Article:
The science behind many of the apps isn’t new. An app could remember which other phones have been nearby. If someone you had coffee with two days ago tests positive for the coronavirus, you would get a notification along the lines of “you may have recently been exposed” — and advising temporary isolation. Passing someone on the sidewalk wouldn’t be enough to trigger a notification, but sitting next to each other for 10 or 15 minutes might.
There is some disagreement on key details. Should a smartphone app use Bluetooth technology, which senses the proximity of nearby phones, or cellular network and GPS data?
What they do agree on is that it should be a voluntary app — something that people willingly agree to. In Israel and China, a technological approach to fighting COVID-19 has meant surveillance by the government and the central collection of mass amounts of personal location data.
The projects surveyed by NBC News would avoid that by making sure any data would stay on users’ phones. The data would be encrypted, and no government could access it at a later point.
“Our one and only goal was to build a system where the server knows absolutely nothing,” said Carmela Troncoso, a professor at the Swiss Federal Institute of Technology who is designing an app that would use Bluetooth proximity data.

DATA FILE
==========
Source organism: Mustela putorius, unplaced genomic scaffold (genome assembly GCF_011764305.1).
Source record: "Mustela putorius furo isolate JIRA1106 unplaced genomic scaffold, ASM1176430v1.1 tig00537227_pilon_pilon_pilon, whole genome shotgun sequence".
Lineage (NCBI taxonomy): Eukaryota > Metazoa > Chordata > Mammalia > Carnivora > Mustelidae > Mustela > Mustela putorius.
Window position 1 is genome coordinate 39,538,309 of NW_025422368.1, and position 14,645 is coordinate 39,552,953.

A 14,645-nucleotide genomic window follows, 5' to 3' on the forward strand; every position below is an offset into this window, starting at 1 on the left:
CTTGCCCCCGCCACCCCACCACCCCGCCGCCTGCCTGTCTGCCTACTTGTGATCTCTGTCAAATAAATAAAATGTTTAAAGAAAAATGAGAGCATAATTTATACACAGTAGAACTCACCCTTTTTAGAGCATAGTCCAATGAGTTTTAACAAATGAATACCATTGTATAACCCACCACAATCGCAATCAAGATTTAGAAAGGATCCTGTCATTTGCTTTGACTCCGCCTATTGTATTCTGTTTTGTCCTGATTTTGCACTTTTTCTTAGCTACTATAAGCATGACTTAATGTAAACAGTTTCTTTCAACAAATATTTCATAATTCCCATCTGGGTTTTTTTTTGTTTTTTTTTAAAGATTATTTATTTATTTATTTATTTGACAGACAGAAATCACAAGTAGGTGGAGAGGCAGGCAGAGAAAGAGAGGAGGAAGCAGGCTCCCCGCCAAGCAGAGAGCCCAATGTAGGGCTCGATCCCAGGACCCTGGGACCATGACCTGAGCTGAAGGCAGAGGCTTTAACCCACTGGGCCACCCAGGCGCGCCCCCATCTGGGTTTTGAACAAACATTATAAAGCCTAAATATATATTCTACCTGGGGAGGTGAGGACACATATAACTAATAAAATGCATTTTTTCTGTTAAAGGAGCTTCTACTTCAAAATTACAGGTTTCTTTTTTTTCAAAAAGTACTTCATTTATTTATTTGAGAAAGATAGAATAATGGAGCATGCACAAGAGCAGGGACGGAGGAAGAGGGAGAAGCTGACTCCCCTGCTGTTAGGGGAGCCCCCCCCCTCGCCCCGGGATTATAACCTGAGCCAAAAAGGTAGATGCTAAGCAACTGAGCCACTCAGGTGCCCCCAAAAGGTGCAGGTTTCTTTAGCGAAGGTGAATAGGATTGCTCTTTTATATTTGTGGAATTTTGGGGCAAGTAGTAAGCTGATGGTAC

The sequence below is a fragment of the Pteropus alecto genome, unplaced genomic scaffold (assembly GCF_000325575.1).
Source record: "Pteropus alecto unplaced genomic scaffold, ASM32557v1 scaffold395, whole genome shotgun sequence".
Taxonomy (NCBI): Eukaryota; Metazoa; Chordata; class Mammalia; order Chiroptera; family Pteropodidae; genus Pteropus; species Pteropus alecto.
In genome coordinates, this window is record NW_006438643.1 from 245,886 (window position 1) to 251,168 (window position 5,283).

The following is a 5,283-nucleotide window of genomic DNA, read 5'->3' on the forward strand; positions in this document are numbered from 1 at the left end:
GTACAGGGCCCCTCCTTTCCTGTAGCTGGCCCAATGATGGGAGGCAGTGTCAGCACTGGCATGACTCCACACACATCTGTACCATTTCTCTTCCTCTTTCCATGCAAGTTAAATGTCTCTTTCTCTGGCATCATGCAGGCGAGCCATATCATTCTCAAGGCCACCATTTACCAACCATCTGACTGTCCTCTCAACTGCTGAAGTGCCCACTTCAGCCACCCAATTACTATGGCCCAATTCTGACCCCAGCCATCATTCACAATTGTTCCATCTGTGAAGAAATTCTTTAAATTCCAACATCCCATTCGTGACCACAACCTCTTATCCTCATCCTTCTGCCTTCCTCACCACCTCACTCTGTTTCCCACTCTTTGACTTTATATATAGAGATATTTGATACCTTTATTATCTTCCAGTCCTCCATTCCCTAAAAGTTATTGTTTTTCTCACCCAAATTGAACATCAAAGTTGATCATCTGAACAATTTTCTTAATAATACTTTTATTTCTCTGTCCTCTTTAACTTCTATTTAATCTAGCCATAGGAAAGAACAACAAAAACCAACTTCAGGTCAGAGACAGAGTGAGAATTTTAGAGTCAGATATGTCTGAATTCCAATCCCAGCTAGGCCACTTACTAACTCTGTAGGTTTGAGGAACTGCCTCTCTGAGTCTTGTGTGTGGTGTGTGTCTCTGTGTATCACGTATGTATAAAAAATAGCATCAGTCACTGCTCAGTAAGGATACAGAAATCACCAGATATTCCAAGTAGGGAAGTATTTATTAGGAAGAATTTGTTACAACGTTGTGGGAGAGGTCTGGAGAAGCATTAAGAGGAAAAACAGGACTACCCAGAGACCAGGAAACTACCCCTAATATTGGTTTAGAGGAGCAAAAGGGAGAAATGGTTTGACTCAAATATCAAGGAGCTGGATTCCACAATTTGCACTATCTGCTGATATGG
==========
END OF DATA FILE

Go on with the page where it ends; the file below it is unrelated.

Eckersley compared the idea to Apple’s Find My iPhone software, which uses anonymous, encrypted Bluetooth technology.
“That could happen without revealing the identity of any of the parties involved,” he said. “Your phone talks to my phone.”
It isn’t clear how federal health authorities will respond. App developers said they haven’t gotten clear guidance from the CDC or elsewhere. The CDC didn’t respond to a request for comment.
‘A better way’
Versions of coronavirus tracking apps already exist in parts of Asia.
Singapore has launched a contact tracing mobile app, called TraceTogether, and said it would provide the computer code openly to others, although U.S. researchers said that Singapore hadn’t yet published the underlying code and that the app wasn’t designed to minimize data collection.
“Their privacy model doesn’t fit with the way we would like things to be done, and I would hope things would be done in the U.S. in a better way,” said Tina White, a doctoral candidate researching machine learning at Stanford University, who has helped organize COVID Watch.
In Israel, around 1.5 million people had signed up by last week for an app called HaMagen — Hebrew for “The Shield.” Personal data doesn’t leave the phone, developers say, but the government publishes the movements of people diagnosed with the coronavirus using information from a counterterrorism database.
Surveillance in China is even more extreme, with the government using Alipay, a payments app, to provide people with a QR code that’s green, yellow or red depending on their status: green meaning healthy and free to move about, or yellow and red for different levels of quarantine restrictions.
In the United Kingdom, the National Health Service, the country’s health care provider, is developing its own app with input from academics, corporations and officials.
The effort has already drawn a response from dozens of British academics and privacy advocates who have warned in an open letter that “far reaching data-gathering powers” from mobile phones, combined with newly expanded police power to detain people, could be used as a “means of social control.”